It’s not 1969 anymore. People who identify as lesbian, gay, bisexual, transgender and questioning don’t have to scout out places to be themselves like many did 50 years ago.

The New York City rebellion at Stonewall Inn in the late ‘60s became what many consider the start of the gay rights movement, a cause that has gained as much support in some circles as it has scrutiny in others.

The following year, supporters organized the first Gay Pride march in U.S. history, covering 51 blocks from Christopher Street to Central Park. Since then, a variety of parades and celebrations started popping up across the county, from New York to California. This year, Martinsville will join the ranks.

Celebrating Pride Month 50 years after the start of the movement, Martinsville business Shindig Catering and Events will host the city’s first LGBTQ+ gathering on Saturday.

“It’s the right timing because gay people have always been here,” said Laurence Vanderwoods, general manager.

The difference in decades culminated on June 26, 2015, when the U.S. Supreme Court struck down all state bans on same-sex marriage, legalized it in all 50 states and required states to honor out-of-state same-sex marriage licenses in the case Obergefell v. Hodges.

Identifying as any sexual orientation other than straight only six decades ago resulted in everything from job terminations to extreme violence.

While many states either outlawed discrimination based on sexual orientation among public employers or included sexual orientation protections in their employment discrimination statutes for all employers in the 1970s, the harassment of and violence toward people in the LGBTQ+ community continues.

The Federal Bureau of Investigation recently reported a 5% uptick in hate crimes based on sexual orientation.

“I really don’t think it’s here in Martinsville,” Vanderwoods said. “You hear a lot of talk about hate crimes, but now it’s a federal offense, not state. People should be thinking before they act.”

Offering a safe, inclusive environment for all people, Shindig co-owners Will Pearson and Tammy Pearson welcome everyone to Martinsville’s first Pride Celebration.

“We’re excited to be part of positive growth in our community,” Pearson said. “Pride is about inclusiveness and fairness, two essential parts of what any community needs.”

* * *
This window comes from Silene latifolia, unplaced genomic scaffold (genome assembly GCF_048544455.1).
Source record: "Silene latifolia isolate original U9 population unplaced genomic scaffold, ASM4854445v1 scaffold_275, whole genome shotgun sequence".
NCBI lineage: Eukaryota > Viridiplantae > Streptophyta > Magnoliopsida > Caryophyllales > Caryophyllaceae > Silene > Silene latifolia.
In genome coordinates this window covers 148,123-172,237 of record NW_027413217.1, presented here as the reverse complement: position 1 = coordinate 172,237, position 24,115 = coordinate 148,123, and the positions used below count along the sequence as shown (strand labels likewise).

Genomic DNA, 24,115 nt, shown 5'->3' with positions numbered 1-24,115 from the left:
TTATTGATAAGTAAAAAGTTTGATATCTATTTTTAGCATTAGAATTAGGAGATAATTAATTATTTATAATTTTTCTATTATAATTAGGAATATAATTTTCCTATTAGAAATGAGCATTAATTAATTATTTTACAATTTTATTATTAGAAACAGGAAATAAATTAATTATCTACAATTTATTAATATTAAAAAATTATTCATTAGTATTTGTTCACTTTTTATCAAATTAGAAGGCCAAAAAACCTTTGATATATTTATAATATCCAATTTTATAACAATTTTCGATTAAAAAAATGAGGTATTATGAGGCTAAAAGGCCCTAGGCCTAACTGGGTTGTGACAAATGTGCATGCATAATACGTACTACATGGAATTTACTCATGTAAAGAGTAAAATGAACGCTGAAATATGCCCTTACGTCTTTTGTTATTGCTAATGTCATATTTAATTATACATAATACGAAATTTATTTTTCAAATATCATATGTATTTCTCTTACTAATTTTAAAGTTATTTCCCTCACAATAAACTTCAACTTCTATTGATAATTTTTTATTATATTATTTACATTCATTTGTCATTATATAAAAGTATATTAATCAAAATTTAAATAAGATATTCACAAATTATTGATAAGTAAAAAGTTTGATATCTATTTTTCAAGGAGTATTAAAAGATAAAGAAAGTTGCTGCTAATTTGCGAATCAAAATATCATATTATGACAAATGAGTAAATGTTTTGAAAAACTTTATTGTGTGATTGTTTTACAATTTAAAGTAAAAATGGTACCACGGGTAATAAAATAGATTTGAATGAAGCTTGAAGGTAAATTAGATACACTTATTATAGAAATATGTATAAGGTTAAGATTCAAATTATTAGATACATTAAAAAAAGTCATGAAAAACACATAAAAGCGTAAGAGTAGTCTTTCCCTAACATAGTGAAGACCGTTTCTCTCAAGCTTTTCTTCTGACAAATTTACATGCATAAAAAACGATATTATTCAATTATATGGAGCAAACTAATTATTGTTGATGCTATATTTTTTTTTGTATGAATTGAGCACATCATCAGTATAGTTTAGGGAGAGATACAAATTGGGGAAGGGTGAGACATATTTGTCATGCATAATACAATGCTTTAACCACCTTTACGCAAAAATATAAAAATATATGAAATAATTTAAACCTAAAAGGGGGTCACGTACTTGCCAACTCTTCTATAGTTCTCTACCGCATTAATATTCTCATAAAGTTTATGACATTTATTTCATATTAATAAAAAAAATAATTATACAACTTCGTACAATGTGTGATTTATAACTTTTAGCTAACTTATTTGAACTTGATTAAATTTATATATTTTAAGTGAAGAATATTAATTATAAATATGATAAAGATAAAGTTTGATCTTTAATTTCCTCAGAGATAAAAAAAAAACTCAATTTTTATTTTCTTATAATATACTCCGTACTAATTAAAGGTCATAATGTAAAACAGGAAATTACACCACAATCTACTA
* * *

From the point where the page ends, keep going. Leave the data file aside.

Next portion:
“We want it to be happy and good,” Vanderwoods said. “It’s no different than Woodstock, with acceptance and love.”

Vanderwoods said he thinks that people’s thinking evolved during the decades since the gay rights movement began.

“It’s an everyday part of life. When I was with a partner, we would go to Walmart. We would go grocery shopping. It wasn’t party central,” Vanderwoods said. “I think there was a misconception about what being gay was. Now that it’s more explained, people are more aware.”

When Shindig announced its celebration, the negativity that might’ve existed around a comparable event 60 years ago wasn’t present.

“We’ve heard almost all positive,” Tammy said. “This did not surprise me, but what did is the overwhelming number of people reaching out to us in support and wanting to help. I believe the majority of our community realizes other cities, including our neighboring city of Danville, are growing at a much more rapid pace than Martinsville. A part of their growth is correlated to being inclusive and non-discriminatory regardless of personal biases.”

Vanderwoods said he also heard positive feedback leading up to the event.

“On our [Facebook] page, not one person made a negative comment,” Vanderwoods said. “It’s not an event to rub gay in anyone’s face. It’s an event for people to be who they want to be without persecution.”

Saturday’s family friendly event kicks off at 11 a.m. with various special entertainment options taking place throughout the day. Festivities include a henna tattoo artist, balloon artist, representatives from the Boys and Girls Club and visiting guest group Free Mom Hugs of Virginia – which is a nonprofit organization doing exactly what the name implies.

“It’s moms and dads who come to give hugs, and I think that’s awesome,” Vanderwoods said. “That’s amazing.”

Some community members aren’t accepted in their own homes because of their sexual orientation. The parental group seeks to show love and support by hugging – or giving high fives to those who prefer them.

At 9 p.m., a deejay will join the celebration, making the evening more adult oriented. The restaurant and bar will offer food and drink specials all day.

“We’re super excited at the response we are having,” Pearson said. “Of course, we hope the community will come out in full force to show their support.”